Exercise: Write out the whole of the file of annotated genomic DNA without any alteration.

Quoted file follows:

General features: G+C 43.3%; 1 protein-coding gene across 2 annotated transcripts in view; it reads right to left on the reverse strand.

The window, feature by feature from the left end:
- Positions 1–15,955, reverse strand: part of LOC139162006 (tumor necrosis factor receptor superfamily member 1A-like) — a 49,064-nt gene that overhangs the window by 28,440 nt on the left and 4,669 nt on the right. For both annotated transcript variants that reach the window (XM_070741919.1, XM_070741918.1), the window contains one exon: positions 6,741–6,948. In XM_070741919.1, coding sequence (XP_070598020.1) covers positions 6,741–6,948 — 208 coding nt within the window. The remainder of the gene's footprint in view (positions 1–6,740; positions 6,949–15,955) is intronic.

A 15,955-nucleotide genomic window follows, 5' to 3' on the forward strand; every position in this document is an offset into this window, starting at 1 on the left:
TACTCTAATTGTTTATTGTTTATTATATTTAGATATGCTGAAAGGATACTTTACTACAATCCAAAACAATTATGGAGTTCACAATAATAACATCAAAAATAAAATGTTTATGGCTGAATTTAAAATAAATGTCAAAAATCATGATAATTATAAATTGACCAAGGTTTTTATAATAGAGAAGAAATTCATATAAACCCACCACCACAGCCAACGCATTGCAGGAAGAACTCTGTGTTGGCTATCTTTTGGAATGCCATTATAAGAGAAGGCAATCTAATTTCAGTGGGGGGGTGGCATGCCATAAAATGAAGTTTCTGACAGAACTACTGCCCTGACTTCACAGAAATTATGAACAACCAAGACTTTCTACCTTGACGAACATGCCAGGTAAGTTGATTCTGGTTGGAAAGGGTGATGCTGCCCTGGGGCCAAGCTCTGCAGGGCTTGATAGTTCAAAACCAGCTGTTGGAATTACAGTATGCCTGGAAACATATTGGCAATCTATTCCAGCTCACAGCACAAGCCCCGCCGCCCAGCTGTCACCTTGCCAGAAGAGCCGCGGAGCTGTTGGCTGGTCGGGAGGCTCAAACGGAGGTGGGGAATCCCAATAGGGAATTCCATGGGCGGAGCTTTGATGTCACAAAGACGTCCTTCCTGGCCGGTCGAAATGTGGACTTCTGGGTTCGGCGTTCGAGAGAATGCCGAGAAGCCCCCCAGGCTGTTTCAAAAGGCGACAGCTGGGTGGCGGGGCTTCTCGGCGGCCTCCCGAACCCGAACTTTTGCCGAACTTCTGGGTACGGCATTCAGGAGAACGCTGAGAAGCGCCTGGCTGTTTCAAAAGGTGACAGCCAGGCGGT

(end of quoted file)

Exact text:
General features: G+C 43.3%; 1 protein-coding gene across 2 annotated transcripts in view; it reads right to left on the reverse strand.

The window, feature by feature from the left end:
- Positions 1–15,955, reverse strand: part of LOC139162006 (tumor necrosis factor receptor superfamily member 1A-like) — a 49,064-nt gene that overhangs the window by 28,440 nt on the left and 4,669 nt on the right. For both annotated transcript variants that reach the window (XM_070741919.1, XM_070741918.1), the window contains one exon: positions 6,741–6,948. In XM_070741919.1, coding sequence (XP_070598020.1) covers positions 6,741–6,948 — 208 coding nt within the window. The remainder of the gene's footprint in view (positions 1–6,740; positions 6,949–15,955) is intronic.

A 15,955-nucleotide genomic window follows, 5' to 3' on the forward strand; every position in this document is an offset into this window, starting at 1 on the left:
TACTCTAATTGTTTATTGTTTATTATATTTAGATATGCTGAAAGGATACTTTACTACAATCCAAAACAATTATGGAGTTCACAATAATAACATCAAAAATAAAATGTTTATGGCTGAATTTAAAATAAATGTCAAAAATCATGATAATTATAAATTGACCAAGGTTTTTATAATAGAGAAGAAATTCATATAAACCCACCACCACAGCCAACGCATTGCAGGAAGAACTCTGTGTTGGCTATCTTTTGGAATGCCATTATAAGAGAAGGCAATCTAATTTCAGTGGGGGGGTGGCATGCCATAAAATGAAGTTTCTGACAGAACTACTGCCCTGACTTCACAGAAATTATGAACAACCAAGACTTTCTACCTTGACGAACATGCCAGGTAAGTTGATTCTGGTTGGAAAGGGTGATGCTGCCCTGGGGCCAAGCTCTGCAGGGCTTGATAGTTCAAAACCAGCTGTTGGAATTACAGTATGCCTGGAAACATATTGGCAATCTATTCCAGCTCACAGCACAAGCCCCGCCGCCCAGCTGTCACCTTGCCAGAAGAGCCGCGGAGCTGTTGGCTGGTCGGGAGGCTCAAACGGAGGTGGGGAATCCCAATAGGGAATTCCATGGGCGGAGCTTTGATGTCACAAAGACGTCCTTCCTGGCCGGTCGAAATGTGGACTTCTGGGTTCGGCGTTCGAGAGAATGCCGAGAAGCCCCCCAGGCTGTTTCAAAAGGCGACAGCTGGGTGGCGGGGCTTCTCGGCGGCCTCCCGAACCCGAACTTTTGCCGAACTTCTGGGTACGGCATTCAGGAGAACGCTGAGAAGCGCCTGGCTGTTTCAAAAGGTGACAGCCAGGCGGT